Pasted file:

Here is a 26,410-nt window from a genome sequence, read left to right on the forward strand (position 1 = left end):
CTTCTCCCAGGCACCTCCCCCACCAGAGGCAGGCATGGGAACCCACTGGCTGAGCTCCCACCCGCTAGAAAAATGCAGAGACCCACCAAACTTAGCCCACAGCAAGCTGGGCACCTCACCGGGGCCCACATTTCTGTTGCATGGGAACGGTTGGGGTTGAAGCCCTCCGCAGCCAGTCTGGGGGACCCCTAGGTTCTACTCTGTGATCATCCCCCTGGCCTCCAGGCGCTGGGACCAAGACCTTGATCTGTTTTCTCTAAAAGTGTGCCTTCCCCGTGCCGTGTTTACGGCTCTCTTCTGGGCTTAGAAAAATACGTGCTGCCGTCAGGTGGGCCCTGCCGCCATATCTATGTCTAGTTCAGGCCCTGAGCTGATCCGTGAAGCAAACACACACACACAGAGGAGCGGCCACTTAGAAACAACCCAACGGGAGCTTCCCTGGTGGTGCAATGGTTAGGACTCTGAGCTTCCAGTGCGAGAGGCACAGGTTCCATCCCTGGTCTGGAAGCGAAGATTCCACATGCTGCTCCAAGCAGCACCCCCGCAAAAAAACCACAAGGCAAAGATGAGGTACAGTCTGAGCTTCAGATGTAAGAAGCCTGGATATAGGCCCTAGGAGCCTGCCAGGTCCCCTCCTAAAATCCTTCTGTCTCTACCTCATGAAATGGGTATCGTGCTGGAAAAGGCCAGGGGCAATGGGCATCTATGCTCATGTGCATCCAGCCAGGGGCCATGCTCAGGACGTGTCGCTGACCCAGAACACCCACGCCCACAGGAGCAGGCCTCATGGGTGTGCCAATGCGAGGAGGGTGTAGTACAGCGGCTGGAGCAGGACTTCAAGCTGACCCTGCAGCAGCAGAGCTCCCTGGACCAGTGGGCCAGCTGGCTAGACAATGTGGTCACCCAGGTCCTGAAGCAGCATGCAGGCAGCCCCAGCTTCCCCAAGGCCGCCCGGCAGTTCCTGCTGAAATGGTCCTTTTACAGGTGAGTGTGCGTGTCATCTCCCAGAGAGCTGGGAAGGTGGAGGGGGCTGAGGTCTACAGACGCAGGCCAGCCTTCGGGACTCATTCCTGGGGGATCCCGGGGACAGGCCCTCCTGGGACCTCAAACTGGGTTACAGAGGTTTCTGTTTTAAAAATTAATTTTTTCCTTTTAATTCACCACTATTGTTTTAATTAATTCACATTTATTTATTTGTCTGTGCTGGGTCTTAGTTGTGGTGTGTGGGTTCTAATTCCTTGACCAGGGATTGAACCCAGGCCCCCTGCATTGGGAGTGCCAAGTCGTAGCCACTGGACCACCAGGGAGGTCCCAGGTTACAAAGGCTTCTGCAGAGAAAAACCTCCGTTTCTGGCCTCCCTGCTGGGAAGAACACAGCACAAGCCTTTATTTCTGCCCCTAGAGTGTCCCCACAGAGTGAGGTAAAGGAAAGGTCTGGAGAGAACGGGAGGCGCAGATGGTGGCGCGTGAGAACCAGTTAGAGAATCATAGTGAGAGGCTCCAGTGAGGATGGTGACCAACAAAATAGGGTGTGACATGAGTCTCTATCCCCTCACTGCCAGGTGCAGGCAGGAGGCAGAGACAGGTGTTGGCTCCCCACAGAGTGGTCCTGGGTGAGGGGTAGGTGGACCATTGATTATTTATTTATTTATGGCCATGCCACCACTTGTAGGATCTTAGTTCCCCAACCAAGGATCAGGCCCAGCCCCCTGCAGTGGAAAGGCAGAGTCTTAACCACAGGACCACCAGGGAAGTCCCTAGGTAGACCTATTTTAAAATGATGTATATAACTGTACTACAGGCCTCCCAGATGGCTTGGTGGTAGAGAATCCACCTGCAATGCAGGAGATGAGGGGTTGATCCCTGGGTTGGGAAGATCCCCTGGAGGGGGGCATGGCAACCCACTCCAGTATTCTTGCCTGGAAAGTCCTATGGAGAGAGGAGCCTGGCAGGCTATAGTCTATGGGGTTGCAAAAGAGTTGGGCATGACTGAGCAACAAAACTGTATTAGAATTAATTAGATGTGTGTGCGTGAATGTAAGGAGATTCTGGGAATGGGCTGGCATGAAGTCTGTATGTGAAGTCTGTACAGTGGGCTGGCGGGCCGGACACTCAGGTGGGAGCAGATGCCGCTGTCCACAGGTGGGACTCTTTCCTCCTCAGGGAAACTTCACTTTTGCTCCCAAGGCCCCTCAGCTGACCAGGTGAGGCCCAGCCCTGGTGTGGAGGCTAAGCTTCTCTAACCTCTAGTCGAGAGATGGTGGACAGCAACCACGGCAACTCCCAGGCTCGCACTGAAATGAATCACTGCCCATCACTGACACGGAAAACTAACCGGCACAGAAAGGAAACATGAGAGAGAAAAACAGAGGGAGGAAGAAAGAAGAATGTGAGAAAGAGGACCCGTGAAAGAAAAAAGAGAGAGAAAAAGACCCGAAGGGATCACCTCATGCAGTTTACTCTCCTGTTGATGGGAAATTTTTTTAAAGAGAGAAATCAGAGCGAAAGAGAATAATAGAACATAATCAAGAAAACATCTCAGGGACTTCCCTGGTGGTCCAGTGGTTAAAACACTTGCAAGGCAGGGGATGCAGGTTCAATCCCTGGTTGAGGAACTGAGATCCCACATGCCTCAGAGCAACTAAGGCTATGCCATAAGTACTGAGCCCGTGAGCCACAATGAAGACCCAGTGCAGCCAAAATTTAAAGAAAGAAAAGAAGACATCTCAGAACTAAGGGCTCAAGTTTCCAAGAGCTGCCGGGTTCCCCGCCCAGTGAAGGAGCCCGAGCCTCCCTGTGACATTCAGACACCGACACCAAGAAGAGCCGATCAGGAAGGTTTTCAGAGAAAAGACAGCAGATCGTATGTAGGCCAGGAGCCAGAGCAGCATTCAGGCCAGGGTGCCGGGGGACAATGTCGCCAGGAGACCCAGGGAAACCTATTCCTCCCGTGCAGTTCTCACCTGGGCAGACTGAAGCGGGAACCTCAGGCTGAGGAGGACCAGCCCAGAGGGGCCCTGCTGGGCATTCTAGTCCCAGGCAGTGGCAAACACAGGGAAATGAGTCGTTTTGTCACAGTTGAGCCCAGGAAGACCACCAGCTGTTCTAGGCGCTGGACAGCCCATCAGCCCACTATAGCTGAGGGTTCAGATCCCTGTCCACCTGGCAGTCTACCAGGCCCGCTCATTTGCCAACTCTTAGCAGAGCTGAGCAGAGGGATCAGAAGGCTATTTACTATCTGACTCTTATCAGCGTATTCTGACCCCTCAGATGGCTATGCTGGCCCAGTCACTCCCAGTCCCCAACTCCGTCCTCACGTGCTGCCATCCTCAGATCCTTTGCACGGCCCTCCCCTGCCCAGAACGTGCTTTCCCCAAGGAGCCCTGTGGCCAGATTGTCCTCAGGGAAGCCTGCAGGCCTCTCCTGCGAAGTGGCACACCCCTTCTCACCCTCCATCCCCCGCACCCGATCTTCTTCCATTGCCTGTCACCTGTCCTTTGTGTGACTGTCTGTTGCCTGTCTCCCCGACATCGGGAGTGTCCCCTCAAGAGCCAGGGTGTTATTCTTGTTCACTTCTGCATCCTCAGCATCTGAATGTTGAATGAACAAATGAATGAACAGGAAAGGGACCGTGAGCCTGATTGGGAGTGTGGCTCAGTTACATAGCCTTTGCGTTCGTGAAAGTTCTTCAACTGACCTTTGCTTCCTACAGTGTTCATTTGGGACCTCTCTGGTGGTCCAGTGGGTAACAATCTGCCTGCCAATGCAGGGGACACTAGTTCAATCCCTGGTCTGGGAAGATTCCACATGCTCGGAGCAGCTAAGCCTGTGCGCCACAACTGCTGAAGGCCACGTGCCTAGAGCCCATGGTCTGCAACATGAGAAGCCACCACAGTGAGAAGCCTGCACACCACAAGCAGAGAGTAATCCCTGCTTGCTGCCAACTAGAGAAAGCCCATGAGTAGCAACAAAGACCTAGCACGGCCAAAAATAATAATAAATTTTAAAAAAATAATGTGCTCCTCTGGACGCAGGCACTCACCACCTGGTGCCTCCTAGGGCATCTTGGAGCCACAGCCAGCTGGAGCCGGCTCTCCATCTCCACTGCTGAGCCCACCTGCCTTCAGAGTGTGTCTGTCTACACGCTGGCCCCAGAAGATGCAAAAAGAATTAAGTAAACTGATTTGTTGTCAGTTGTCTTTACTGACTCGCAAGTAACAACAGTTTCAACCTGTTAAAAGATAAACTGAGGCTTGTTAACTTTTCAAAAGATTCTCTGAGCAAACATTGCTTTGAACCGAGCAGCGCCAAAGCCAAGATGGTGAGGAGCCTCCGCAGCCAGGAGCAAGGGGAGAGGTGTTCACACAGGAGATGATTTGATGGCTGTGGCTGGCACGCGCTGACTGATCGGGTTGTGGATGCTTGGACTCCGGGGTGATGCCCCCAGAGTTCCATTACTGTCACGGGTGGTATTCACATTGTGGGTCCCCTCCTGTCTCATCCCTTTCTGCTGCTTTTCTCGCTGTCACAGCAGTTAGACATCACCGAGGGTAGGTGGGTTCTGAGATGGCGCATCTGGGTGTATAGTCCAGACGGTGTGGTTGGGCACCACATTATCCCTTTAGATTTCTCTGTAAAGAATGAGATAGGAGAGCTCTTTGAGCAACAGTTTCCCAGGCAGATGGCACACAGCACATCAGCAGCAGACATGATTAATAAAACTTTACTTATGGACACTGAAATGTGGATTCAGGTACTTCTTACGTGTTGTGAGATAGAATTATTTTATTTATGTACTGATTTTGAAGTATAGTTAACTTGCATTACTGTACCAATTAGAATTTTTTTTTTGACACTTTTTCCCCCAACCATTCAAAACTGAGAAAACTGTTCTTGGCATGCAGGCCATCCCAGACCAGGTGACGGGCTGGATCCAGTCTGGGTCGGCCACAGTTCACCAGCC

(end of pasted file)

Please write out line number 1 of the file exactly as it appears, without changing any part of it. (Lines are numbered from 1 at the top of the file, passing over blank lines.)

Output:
Here is a 26,410-nt window from a genome sequence, read left to right on the forward strand (position 1 = left end):